Updated: Feb 4, 2020
Habits are learned forms of behaviour that are result of repetition of certain actions, feelings, thoughts. We adopt all habits in the same way: at first there is an intention or a tendency for a certain behaviour, and then by repeating that behavior, it stabilizes and solidifies, eventually becoming automated.
Once habits are formed, they no longer require an effort or a conscious intention to act in this way.
In these moments, man is like a machine operating according to a previously created internal program. It is not necessary to think, to pay attention or make decisions, it is enough to just indulge in familiar, habitual, accustomed behaviour.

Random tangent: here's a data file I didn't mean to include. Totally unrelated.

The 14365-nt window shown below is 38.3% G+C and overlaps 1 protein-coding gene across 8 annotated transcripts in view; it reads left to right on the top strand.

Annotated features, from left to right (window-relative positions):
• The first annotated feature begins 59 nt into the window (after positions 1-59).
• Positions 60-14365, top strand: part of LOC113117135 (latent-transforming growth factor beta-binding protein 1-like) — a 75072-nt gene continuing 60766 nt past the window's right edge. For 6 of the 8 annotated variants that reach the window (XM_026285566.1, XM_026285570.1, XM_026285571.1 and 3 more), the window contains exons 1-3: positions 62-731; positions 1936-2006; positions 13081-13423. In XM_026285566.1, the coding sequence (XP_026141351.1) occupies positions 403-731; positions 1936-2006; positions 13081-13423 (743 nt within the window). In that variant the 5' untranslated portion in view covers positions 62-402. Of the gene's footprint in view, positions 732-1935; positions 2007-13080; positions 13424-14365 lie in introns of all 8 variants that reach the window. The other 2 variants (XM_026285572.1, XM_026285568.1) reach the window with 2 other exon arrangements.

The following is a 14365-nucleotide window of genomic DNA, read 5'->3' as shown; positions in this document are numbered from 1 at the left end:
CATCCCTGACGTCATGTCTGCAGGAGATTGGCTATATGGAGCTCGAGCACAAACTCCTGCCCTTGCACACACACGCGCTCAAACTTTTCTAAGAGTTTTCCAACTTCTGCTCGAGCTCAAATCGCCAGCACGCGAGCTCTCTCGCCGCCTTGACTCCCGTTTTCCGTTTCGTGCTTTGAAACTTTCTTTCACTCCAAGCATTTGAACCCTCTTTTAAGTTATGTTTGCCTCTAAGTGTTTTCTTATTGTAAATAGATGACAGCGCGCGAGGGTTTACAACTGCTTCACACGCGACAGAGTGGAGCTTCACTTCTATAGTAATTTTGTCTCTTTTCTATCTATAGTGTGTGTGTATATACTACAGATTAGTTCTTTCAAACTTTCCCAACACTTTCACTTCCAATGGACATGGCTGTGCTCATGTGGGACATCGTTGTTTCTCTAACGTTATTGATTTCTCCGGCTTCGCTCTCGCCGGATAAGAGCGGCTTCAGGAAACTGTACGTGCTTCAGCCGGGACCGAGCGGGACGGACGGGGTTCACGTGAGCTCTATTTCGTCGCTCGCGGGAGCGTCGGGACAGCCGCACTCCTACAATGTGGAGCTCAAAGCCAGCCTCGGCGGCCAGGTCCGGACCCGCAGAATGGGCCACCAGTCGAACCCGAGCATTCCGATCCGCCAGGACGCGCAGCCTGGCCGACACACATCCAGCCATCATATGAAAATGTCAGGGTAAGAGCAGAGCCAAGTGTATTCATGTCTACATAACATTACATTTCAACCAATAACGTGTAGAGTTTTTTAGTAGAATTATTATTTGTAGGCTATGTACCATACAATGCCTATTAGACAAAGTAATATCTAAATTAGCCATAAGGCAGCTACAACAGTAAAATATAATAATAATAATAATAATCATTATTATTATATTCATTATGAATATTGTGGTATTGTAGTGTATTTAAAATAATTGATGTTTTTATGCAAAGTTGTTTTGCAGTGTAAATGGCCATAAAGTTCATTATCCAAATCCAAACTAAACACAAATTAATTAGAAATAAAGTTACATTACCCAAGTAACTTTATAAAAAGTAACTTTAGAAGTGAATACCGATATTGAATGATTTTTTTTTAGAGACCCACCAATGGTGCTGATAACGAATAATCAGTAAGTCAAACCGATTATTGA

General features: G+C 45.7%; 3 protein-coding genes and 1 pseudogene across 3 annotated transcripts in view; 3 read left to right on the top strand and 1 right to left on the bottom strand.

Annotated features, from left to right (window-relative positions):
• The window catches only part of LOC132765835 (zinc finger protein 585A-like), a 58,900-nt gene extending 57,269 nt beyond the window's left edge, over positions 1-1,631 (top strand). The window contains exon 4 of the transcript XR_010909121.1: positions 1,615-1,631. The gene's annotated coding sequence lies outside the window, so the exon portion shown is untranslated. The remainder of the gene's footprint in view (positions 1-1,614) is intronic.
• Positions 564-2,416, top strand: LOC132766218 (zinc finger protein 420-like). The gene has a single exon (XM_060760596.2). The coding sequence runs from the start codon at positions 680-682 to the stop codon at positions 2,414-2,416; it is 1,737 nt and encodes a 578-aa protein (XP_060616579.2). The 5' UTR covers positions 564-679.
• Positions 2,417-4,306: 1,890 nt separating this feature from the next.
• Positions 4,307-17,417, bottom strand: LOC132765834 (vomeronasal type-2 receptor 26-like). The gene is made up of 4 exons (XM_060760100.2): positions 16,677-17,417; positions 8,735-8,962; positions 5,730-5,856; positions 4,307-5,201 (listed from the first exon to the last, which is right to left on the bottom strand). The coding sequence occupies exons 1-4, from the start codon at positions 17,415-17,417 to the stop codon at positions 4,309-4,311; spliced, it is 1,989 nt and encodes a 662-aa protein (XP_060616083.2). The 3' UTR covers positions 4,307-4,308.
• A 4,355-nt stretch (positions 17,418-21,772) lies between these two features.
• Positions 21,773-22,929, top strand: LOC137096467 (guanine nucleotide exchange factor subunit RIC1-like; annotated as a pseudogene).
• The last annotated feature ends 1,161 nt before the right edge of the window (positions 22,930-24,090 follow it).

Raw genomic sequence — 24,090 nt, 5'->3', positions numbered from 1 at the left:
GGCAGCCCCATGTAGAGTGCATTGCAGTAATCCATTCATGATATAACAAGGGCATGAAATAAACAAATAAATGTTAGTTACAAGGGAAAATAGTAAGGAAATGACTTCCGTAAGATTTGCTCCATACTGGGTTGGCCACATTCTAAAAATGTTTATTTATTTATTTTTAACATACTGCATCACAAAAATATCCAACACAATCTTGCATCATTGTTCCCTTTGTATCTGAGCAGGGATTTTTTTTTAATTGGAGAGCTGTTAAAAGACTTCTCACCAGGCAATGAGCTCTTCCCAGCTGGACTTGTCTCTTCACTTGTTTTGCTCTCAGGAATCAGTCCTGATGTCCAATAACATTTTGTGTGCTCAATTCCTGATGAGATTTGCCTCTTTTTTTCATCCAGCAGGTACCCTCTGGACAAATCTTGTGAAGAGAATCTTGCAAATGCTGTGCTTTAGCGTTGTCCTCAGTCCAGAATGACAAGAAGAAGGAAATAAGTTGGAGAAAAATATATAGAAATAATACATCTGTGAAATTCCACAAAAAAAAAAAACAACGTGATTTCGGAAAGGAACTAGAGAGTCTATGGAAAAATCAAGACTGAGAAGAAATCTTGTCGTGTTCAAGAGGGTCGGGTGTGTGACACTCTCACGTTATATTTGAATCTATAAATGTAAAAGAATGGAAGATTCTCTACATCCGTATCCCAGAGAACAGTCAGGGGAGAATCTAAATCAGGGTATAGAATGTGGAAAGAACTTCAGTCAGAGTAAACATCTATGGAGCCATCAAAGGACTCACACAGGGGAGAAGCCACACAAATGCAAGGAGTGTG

As we are aware of our habits, whether they are bad or good, we tend to shape them, most often through a line of least resistance. Researchers from College London University examined the habits of 96 people over a 12-week period and found that the average time to adopt a new habit was about 66 days.
But what if we want to break the acquired habits? Creating and rejecting habits seem to be closely related. Psychologist Timothy Pychyl explains: 'Breaking a habit really means creating a new habit. The old habit or pattern still exists, but it is less dominant. "
Experts agree that there is no typical model for breaking the habit. The right recipe would be a mix of personality, motivation and circumstances.
People who want to break the habit for their personal values will change their behavior faster than people who do it because of external factors.
Edit: Sanja Paić